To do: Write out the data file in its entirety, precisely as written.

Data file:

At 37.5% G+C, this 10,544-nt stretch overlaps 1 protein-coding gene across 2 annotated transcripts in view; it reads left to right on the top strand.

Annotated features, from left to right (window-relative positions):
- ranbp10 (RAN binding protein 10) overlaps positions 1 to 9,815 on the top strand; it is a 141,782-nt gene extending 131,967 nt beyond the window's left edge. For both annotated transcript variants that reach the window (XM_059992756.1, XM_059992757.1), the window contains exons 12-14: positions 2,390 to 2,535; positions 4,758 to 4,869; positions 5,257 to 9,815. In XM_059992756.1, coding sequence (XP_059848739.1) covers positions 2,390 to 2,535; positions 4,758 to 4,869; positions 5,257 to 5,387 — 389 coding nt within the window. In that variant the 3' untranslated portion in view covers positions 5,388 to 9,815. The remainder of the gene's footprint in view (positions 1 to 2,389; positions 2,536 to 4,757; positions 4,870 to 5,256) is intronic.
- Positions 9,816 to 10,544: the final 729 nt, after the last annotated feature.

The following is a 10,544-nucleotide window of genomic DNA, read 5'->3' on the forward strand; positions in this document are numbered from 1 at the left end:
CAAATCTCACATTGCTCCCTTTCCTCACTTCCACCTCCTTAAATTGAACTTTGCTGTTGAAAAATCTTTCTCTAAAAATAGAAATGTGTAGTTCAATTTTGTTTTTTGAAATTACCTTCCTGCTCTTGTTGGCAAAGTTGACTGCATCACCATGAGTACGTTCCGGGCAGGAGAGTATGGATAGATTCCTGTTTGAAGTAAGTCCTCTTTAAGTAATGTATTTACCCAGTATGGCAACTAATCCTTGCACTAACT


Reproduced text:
At 37.5% G+C, this 10,544-nt stretch overlaps 1 protein-coding gene across 2 annotated transcripts in view; it reads left to right on the top strand.

Annotated features, from left to right (window-relative positions):
- ranbp10 (RAN binding protein 10) overlaps positions 1 to 9,815 on the top strand; it is a 141,782-nt gene extending 131,967 nt beyond the window's left edge. For both annotated transcript variants that reach the window (XM_059992756.1, XM_059992757.1), the window contains exons 12-14: positions 2,390 to 2,535; positions 4,758 to 4,869; positions 5,257 to 9,815. In XM_059992756.1, coding sequence (XP_059848739.1) covers positions 2,390 to 2,535; positions 4,758 to 4,869; positions 5,257 to 5,387 — 389 coding nt within the window. In that variant the 3' untranslated portion in view covers positions 5,388 to 9,815. The remainder of the gene's footprint in view (positions 1 to 2,389; positions 2,536 to 4,757; positions 4,870 to 5,256) is intronic.
- Positions 9,816 to 10,544: the final 729 nt, after the last annotated feature.

The following is a 10,544-nucleotide window of genomic DNA, read 5'->3' on the forward strand; positions in this document are numbered from 1 at the left end:
CAAATCTCACATTGCTCCCTTTCCTCACTTCCACCTCCTTAAATTGAACTTTGCTGTTGAAAAATCTTTCTCTAAAAATAGAAATGTGTAGTTCAATTTTGTTTTTTGAAATTACCTTCCTGCTCTTGTTGGCAAAGTTGACTGCATCACCATGAGTACGTTCCGGGCAGGAGAGTATGGATAGATTCCTGTTTGAAGTAAGTCCTCTTTAAGTAATGTATTTACCCAGTATGGCAACTAATCCTTGCACTAACT